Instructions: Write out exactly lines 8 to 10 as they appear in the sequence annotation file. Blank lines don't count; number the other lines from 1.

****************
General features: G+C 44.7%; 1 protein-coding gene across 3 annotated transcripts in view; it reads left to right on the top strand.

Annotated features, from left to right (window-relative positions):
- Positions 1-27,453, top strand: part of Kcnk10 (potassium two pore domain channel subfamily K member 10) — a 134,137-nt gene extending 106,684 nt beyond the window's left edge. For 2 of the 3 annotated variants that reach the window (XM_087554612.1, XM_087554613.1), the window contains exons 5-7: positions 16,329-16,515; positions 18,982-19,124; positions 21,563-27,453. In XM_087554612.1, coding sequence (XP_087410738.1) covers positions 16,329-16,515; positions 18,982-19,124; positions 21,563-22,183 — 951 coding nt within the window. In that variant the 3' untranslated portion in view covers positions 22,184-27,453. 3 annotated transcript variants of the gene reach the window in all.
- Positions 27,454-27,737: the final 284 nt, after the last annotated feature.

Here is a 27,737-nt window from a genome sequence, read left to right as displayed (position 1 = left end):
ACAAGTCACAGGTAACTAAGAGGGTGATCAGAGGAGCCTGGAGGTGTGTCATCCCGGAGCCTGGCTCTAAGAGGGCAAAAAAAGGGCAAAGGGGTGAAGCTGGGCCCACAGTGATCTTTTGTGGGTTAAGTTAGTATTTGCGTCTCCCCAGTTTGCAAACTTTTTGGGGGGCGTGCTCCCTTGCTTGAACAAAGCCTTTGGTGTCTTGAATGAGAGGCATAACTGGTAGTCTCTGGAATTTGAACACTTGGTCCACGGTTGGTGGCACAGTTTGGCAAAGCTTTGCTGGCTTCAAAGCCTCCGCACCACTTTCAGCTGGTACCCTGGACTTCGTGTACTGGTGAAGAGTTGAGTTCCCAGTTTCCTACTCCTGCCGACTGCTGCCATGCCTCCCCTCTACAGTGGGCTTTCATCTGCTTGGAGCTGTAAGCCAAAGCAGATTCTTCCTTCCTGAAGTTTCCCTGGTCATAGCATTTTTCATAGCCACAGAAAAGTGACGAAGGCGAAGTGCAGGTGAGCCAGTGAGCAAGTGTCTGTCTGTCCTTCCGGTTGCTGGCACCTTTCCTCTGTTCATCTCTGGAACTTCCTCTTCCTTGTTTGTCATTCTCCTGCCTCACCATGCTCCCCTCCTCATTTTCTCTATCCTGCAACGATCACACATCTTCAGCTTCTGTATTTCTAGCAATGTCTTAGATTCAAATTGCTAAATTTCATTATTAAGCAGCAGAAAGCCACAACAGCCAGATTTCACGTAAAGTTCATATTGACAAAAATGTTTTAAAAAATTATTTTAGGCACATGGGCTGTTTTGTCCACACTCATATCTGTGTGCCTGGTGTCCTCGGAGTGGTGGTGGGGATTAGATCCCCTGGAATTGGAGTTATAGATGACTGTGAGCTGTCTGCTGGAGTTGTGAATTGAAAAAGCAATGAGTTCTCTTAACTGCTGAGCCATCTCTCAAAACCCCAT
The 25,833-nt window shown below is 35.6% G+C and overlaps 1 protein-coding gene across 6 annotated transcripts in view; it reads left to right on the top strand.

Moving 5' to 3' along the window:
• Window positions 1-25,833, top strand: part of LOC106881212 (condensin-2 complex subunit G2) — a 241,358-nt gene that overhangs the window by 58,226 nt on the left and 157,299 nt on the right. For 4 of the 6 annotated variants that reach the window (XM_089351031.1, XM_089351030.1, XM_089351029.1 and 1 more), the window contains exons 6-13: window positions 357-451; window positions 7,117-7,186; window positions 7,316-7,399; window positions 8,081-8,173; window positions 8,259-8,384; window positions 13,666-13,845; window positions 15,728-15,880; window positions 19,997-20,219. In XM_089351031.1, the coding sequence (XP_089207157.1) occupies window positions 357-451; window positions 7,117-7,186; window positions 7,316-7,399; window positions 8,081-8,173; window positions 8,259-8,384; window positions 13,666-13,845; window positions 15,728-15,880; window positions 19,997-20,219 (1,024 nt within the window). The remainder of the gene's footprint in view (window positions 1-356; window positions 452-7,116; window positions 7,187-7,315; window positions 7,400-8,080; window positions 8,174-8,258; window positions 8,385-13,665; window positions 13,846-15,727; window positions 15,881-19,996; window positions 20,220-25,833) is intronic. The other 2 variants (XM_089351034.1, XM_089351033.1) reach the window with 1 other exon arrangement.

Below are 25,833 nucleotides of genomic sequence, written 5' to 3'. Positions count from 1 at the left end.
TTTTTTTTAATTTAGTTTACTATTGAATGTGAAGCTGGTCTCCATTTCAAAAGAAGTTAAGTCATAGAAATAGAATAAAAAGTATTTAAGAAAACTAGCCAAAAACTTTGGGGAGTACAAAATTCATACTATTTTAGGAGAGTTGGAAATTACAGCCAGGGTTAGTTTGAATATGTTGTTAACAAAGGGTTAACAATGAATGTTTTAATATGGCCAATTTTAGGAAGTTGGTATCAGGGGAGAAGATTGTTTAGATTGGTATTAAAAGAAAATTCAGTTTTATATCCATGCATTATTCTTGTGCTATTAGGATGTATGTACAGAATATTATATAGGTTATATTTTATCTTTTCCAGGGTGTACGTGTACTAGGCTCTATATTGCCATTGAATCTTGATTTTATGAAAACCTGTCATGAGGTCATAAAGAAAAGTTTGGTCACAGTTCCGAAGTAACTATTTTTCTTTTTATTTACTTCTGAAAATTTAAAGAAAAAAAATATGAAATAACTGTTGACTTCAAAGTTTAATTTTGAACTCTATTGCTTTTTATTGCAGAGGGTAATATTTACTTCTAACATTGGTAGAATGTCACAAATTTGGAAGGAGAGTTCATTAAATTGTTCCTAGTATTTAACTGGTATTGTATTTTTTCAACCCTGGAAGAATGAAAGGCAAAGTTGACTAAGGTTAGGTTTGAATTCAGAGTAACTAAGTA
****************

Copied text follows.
Moving 5' to 3' along the window:
• Window positions 1-25,833, top strand: part of LOC106881212 (condensin-2 complex subunit G2) — a 241,358-nt gene that overhangs the window by 58,226 nt on the left and 157,299 nt on the right. For 4 of the 6 annotated variants that reach the window (XM_089351031.1, XM_089351030.1, XM_089351029.1 and 1 more), the window contains exons 6-13: window positions 357-451; window positions 7,117-7,186; window positions 7,316-7,399; window positions 8,081-8,173; window positions 8,259-8,384; window positions 13,666-13,845; window positions 15,728-15,880; window positions 19,997-20,219. In XM_089351031.1, the coding sequence (XP_089207157.1) occupies window positions 357-451; window positions 7,117-7,186; window positions 7,316-7,399; window positions 8,081-8,173; window positions 8,259-8,384; window positions 13,666-13,845; window positions 15,728-15,880; window positions 19,997-20,219 (1,024 nt within the window). The remainder of the gene's footprint in view (window positions 1-356; window positions 452-7,116; window positions 7,187-7,315; window positions 7,400-8,080; window positions 8,174-8,258; window positions 8,385-13,665; window positions 13,846-15,727; window positions 15,881-19,996; window positions 20,220-25,833) is intronic. The other 2 variants (XM_089351034.1, XM_089351033.1) reach the window with 1 other exon arrangement.

Below are 25,833 nucleotides of genomic sequence, written 5' to 3'. Positions count from 1 at the left end.